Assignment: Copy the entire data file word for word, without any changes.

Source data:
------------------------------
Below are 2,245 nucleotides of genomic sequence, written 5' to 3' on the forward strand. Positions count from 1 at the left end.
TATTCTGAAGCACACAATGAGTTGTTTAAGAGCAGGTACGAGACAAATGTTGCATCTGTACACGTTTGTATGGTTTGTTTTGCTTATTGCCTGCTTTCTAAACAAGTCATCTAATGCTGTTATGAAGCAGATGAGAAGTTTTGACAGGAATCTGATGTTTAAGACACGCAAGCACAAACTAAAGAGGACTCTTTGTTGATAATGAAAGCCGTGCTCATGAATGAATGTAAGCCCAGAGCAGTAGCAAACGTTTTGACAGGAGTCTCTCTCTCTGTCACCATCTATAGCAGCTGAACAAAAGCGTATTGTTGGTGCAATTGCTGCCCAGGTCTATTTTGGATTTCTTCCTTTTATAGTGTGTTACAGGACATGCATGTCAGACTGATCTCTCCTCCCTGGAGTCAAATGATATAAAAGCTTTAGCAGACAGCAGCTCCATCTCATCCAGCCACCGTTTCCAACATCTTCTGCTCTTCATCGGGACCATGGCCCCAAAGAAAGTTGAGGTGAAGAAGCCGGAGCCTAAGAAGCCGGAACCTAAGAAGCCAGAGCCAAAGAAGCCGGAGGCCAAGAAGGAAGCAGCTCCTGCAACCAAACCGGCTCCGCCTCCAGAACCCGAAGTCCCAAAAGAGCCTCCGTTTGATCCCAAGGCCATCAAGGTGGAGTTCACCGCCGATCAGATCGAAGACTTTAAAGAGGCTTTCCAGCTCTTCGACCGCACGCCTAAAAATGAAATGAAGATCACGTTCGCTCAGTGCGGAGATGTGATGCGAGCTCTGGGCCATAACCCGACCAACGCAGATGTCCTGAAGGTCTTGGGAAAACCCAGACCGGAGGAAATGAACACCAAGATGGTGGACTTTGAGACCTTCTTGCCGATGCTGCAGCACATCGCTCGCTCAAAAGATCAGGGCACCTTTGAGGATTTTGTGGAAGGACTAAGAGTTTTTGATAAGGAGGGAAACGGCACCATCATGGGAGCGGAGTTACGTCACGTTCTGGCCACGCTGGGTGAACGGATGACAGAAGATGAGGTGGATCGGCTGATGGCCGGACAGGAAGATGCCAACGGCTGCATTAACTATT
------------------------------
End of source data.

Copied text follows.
Below are 2,245 nucleotides of genomic sequence, written 5' to 3' on the forward strand. Positions count from 1 at the left end.
TATTCTGAAGCACACAATGAGTTGTTTAAGAGCAGGTACGAGACAAATGTTGCATCTGTACACGTTTGTATGGTTTGTTTTGCTTATTGCCTGCTTTCTAAACAAGTCATCTAATGCTGTTATGAAGCAGATGAGAAGTTTTGACAGGAATCTGATGTTTAAGACACGCAAGCACAAACTAAAGAGGACTCTTTGTTGATAATGAAAGCCGTGCTCATGAATGAATGTAAGCCCAGAGCAGTAGCAAACGTTTTGACAGGAGTCTCTCTCTCTGTCACCATCTATAGCAGCTGAACAAAAGCGTATTGTTGGTGCAATTGCTGCCCAGGTCTATTTTGGATTTCTTCCTTTTATAGTGTGTTACAGGACATGCATGTCAGACTGATCTCTCCTCCCTGGAGTCAAATGATATAAAAGCTTTAGCAGACAGCAGCTCCATCTCATCCAGCCACCGTTTCCAACATCTTCTGCTCTTCATCGGGACCATGGCCCCAAAGAAAGTTGAGGTGAAGAAGCCGGAGCCTAAGAAGCCGGAACCTAAGAAGCCAGAGCCAAAGAAGCCGGAGGCCAAGAAGGAAGCAGCTCCTGCAACCAAACCGGCTCCGCCTCCAGAACCCGAAGTCCCAAAAGAGCCTCCGTTTGATCCCAAGGCCATCAAGGTGGAGTTCACCGCCGATCAGATCGAAGACTTTAAAGAGGCTTTCCAGCTCTTCGACCGCACGCCTAAAAATGAAATGAAGATCACGTTCGCTCAGTGCGGAGATGTGATGCGAGCTCTGGGCCATAACCCGACCAACGCAGATGTCCTGAAGGTCTTGGGAAAACCCAGACCGGAGGAAATGAACACCAAGATGGTGGACTTTGAGACCTTCTTGCCGATGCTGCAGCACATCGCTCGCTCAAAAGATCAGGGCACCTTTGAGGATTTTGTGGAAGGACTAAGAGTTTTTGATAAGGAGGGAAACGGCACCATCATGGGAGCGGAGTTACGTCACGTTCTGGCCACGCTGGGTGAACGGATGACAGAAGATGAGGTGGATCGGCTGATGGCCGGACAGGAAGATGCCAACGGCTGCATTAACTATT